6 posts • Page 1 of 1
I have been using latex tubes for about the last 3 or 4 months and would like to hear some other peoples views on them.
I first fitted the michelin ones, the rear fitted sort of ok but i had heaps of trouble with the front as it kept getting pinched and eventually i thought it was positioned correctly but i pumped it and it popped, pinched! these tubes seem too big.
Even though with only the rear fitted i immediately noticed a huge difference on the ride feel but also on how much quicker i could accelerate and maintain momentum.
I ordered a couple of the vittoria ones and they fitted much better, i only fitted the front at first and left the michelin in the rear until a few weeks back when on a big ride after a long fast decent i felt a bump in the rear tyre, i could see a slight bump in the rear tyre and slowed down and hoped it would hold together, as it cooled a bit it went away, i pulled the tube out when home and it had pinch marks but also looked like a twist in it.
A riding buddy tells me he's heard stories of latex tubes just bursting at speeds, anyone heard of this?
I don't want to go away from them due to the benefits but i'm riding Mt Buller next week (17km downhill) and don't particularly want to have one pop on me.
2011 Pinarello FPquattro
2009 Giant Defy1 (spare bike now)
Been on them for years... no issues with them. Trick I find to put them on is this... pump up a little bit, start just after the valve and work your way round. Once the tube has trouble sitting in place,ie starting to pinch, usually with about 10 to 15 cm's to go, I lift up the first section that I have put on ( about 10-15cms worth )... for some reason that I neither know or care the tube will sit perfectly in this first section while I put the tire on and not pinch. Bit hard to explain... maybe I will do a video.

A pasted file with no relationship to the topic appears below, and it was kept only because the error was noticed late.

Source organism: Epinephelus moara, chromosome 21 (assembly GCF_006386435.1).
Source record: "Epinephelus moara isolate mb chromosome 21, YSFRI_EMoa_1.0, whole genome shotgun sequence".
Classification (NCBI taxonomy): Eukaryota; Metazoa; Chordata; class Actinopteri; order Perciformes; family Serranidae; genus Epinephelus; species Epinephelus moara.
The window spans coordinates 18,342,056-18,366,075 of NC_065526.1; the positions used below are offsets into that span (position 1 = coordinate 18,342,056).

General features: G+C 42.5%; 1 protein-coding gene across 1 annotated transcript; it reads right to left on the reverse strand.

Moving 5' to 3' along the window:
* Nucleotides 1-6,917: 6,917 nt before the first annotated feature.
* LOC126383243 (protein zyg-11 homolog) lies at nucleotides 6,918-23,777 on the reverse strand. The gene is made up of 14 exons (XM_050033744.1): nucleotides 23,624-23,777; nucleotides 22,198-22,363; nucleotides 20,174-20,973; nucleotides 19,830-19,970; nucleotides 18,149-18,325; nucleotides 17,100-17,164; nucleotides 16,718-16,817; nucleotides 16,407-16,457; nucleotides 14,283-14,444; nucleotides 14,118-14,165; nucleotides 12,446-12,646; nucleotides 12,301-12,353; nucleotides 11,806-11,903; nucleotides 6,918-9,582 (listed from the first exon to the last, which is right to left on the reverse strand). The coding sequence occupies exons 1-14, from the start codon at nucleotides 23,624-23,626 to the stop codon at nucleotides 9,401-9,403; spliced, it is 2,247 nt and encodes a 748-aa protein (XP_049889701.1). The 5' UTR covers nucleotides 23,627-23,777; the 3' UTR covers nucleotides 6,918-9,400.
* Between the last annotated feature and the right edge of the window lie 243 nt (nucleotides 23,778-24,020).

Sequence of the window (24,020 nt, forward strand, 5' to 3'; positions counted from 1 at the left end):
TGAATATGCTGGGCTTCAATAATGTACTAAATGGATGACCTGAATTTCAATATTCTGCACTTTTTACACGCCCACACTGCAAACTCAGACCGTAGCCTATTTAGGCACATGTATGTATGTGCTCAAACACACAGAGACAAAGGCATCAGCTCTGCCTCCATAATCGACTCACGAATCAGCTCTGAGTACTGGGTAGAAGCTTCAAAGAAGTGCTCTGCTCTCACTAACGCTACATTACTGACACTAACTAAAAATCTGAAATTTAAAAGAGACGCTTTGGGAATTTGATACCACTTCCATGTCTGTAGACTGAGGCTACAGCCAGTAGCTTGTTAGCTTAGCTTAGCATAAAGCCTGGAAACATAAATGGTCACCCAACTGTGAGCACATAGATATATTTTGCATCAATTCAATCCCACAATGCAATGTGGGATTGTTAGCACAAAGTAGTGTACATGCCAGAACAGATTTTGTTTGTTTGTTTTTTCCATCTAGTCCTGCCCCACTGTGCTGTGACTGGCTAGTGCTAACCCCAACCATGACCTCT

Maybe clock diagram will help...valve at 12 and putting on tire clockwise, start at 12 and go round till about 10 when tube starts to pinch, lift off the 12 to 2 section, then continue putting the tire on from 10 again, pushing valve in when going past that section and finish up at 2... once you are doing it you will see what I mean. The section of tube where you installed and and then took off again will stay sitting perfectly in place while you finish the installation.
Especially useful with tubes that have already been installed and are stretched a bit on the 2nd installment.
On long descents any tube can explode if you over heat the rim... most important thing is not to pump them up too hard ( that goes for any tube )... 90psi max in my books if you think you are going to really cook the rims.
My experiences with Michelin latex have been mixed. On the MTB I noticed the roll and comfort increase. I also noticed this on the road bike, but less so. One MTB tube I received a tube that had the valve connected to the outside of the tube ( ) which caused it to tear eventually. Replaced it.
On the road bike the tubes eventually cut at the valve hole rubber due to the Mavic rims. I have since taken the edge off one rim and will do the other when I change rim tape. For now I'm back on butyl tubes on the road bike until I can get my preferred size Vittoria latex tubes.
As for fitting to avoid twisting, I put a tiny bit of pressure in the tube to try and keep its shape as I fit and then lower the pressure as I get toward the end of fitting. I'm also conscience of rotating the tube in as I feed it under the tyre. When fitted, pump a tiny bit, then go around the wheel pinching the tyre in on both sides to try to make sure the tube isn't stuck anywhere and give it a chance to rotate if necessary. Then pump up fully. Seems to work for me.
Hi Brettlikes2ride, you could have a look at Panaracer R-Air tubes ... http://www.panaracer.com/tubes.php
They ride like latex, are light, hold the air better than latex, and installation is more like butyl tubes.
Just lightly powder tube with talcum powder before insertion.
I have been using these for a couple of years now
6 posts • Page 1 of 1
Who is online
Users browsing this forum: Phil